All that said, a fresh-from-the-plant-sunshine-warmed strawberry without any icky chemicals on it or in the soil, really is worth all the work, but keeping that in mind when the war of the weeds gets bad is the hard part!

Sunday, March 25, 2012

What a week! We have been in a frenzy around here trying to get everything done. This week we tackled the prickly black raspberries and blackberries. Everything got pruned, though by the looks of my arms, I think it was the plants that had the last laugh.

Apricot blooms

Much to our dismay, the apricot trees were in full bloom this week. Last year they bloomed on Mother's Day, which would put them a good 5 weeks ahead of schedule. Yet, despite the early arrival of the blooms, our busy bees found the trees and were buzzing happily as they gathered pollen from the flowers. A big thank you to James White for his great beekeeping skills... for keeping "his girls" happy & healthy throughout the winter months so they can continue to help us both in pollination and providing yummy honey!

Along with the apricots, the grapevine buds are beginning to swell and we are seeing green leaves shooting up in all our bramble fields (red raspberry, black raspberry and blackberry). Only time will tell what this will mean for our fruit season. We continue to monitor the weather, hoping that nighttime temps do not drop below freezing. If temps do drop that low, any flower that is exposed or new grapevine shoot will be at risk.

Autumn Bliss red raspberries
As far as the strawberries, they are still holding their own. We have yet to uncover the straw from atop them, as we are holding off as long as we can to protect their tender blooms from a MN frost. Strawberries in bloom are highly sensitive to cold weather and should a frost strike at the wrong time in the process of blooming/setting fruit, we could lose the crop.

On top of all the frenzied pruning,  this warm spring has also brought an early amount of weeds! The greatest challenge for us as growers who do not use chemical pesticides or herbicides on our crops, is weeds! The fields we will plant strawberries in next month had already become inundated with weeds as of this weekend, so Dean was out there already this afternoon tilling -- something we generally don't do until right before strawberry planting in late April.

All that said, it was a treat to be out tying grapevines this afternoon in the warm March sun. In the year and a half that we have been here at Firefly Berries I have come to think of myself not so much as a fruit farmer, but rather a caretaker of the land and the plants. It's funny how when you spend so many hours with the fruit plants -- particularly the grapevines-- they start to take on a personality of their own, letting you know where and when they need a little TLC.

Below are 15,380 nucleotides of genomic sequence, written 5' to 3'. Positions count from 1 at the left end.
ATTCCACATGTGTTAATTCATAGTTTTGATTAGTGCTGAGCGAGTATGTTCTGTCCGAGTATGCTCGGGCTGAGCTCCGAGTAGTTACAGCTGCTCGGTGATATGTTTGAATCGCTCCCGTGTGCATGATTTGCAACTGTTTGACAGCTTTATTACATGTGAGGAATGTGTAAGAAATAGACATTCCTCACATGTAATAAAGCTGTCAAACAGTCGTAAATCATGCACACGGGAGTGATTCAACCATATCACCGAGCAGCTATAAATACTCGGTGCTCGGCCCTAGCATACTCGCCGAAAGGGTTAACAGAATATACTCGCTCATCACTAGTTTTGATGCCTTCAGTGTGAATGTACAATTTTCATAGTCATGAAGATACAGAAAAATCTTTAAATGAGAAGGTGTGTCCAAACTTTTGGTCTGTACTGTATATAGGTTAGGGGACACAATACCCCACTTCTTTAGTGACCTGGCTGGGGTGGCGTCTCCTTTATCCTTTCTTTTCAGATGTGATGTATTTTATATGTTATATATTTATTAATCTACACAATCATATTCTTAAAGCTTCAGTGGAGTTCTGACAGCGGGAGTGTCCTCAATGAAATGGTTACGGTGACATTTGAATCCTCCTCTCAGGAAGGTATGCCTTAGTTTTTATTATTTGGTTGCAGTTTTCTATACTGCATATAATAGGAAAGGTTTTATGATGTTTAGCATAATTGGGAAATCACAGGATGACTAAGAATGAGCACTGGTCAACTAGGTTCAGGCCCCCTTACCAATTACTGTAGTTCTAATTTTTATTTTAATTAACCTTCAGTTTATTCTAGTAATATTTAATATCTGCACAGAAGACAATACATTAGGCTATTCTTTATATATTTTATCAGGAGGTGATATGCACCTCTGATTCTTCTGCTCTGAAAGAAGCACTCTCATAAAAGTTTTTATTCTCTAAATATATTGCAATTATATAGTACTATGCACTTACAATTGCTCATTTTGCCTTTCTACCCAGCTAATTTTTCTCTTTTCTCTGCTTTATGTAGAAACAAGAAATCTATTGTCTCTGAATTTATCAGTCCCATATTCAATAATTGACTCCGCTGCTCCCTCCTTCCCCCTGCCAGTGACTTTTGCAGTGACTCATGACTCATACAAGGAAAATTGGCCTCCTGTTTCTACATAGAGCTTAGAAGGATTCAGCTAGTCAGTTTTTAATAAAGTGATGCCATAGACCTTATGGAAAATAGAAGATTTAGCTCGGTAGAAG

Today, for instance, as I was tying up the fruiting vines and straightening out the crooked vines, my mind began to wander into the greater food system we have here in America. So many of us get our food at Target or Wal Mart and don't really stop to think where it came from or who grew it. We are missing that connection to the plant or animal that is our food. But, being on this side of the food chain now, I can see things differently. 

And yet some days, when I am knee deep in farm tasks, I think how nice it would be to have a machine to help me do all these chores. And just when I'm having this crazed machine-wishing thought, something happens -- I see something, a vine that isn't quite right or a weed that is just a little too close to a raspberry plant. And I fix it... because I can... because I am not a machine... I am a person... a person who can see and feel... so much more than what a machine can.  And very quickly I am reminded why I love this job so much... it is the connection... the connection I feel to the plants... to the land and to the earth --that is what this labor of love is all about.                                 

Saturday, March 17, 2012

With the help of the warm, dry weather we completed our grape pruning this evening, a relief to both my husband and I. How we did it all in just 2 1/2 weeks... just the two of us.. is a wonder. In fact, many things are "a wonder" to me. People often ask me how we get everything done... and you know what? Honestly, I do not know sometimes.  All I can say is that we just keep doing. We don't stop too long to contemplate how much work we have to do or to fret over what to do next... we pick something and we go.  Because, really... if we sat down to think about it, we would never get up!  Oh yeah... and then there's that other thing... we don't have television!